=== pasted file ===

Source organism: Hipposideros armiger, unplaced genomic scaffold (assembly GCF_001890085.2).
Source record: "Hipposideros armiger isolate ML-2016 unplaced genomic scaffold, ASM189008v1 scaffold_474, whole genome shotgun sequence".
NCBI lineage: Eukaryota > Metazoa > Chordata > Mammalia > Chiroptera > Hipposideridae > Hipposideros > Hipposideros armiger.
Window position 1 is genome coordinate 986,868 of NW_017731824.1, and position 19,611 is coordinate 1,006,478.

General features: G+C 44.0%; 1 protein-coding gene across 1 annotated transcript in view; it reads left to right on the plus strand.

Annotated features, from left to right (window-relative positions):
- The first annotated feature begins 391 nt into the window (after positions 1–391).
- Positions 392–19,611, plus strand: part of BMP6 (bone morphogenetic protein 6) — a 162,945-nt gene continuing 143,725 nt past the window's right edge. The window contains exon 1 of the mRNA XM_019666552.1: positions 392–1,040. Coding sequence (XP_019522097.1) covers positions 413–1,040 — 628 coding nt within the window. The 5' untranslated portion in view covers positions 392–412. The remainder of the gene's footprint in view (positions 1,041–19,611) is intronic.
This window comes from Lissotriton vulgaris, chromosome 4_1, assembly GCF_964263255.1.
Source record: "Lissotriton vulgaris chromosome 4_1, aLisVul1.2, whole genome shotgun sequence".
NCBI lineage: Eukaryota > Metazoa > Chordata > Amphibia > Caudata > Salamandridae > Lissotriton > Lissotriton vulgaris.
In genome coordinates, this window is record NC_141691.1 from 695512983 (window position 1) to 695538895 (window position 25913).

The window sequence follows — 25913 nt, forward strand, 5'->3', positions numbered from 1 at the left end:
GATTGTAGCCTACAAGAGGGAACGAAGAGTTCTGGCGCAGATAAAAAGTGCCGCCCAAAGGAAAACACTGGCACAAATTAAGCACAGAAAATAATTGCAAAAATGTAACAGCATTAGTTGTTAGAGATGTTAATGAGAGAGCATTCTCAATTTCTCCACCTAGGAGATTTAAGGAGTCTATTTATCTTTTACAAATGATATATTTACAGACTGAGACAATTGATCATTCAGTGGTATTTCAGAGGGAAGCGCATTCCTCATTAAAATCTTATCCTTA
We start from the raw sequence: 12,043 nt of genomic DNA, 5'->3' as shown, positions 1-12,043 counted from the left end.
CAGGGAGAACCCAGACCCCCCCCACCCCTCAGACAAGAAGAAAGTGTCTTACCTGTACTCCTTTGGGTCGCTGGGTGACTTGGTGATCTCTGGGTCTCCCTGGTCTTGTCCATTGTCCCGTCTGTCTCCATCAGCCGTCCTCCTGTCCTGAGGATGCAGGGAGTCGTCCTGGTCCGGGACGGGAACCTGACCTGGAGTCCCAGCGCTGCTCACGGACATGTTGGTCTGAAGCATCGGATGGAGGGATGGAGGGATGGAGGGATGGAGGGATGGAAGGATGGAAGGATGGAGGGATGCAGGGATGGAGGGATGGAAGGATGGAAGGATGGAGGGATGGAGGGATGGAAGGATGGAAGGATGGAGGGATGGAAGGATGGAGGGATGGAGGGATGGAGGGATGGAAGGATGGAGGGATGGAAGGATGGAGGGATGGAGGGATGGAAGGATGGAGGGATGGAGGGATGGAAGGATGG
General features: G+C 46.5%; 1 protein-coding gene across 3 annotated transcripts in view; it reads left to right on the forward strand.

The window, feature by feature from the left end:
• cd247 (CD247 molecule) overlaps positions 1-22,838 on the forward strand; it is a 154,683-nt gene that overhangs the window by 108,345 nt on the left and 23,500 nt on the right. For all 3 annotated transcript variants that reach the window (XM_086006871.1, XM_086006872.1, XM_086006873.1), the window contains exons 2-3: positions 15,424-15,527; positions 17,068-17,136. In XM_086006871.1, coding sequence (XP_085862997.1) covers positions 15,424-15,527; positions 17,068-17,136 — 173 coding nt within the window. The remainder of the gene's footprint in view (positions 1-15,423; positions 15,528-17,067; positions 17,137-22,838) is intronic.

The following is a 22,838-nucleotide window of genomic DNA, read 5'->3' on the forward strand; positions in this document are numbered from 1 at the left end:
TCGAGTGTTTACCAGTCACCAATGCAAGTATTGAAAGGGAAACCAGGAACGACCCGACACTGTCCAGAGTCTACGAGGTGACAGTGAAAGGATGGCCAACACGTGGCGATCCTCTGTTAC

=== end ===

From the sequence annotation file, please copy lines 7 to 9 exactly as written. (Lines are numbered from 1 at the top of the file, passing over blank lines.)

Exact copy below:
- The first annotated feature begins 391 nt into the window (after positions 1–391).
- Positions 392–19,611, plus strand: part of BMP6 (bone morphogenetic protein 6) — a 162,945-nt gene continuing 143,725 nt past the window's right edge. The window contains exon 1 of the mRNA XM_019666552.1: positions 392–1,040. Coding sequence (XP_019522097.1) covers positions 413–1,040 — 628 coding nt within the window. The 5' untranslated portion in view covers positions 392–412. The remainder of the gene's footprint in view (positions 1,041–19,611) is intronic.
This window comes from Lissotriton vulgaris, chromosome 4_1, assembly GCF_964263255.1.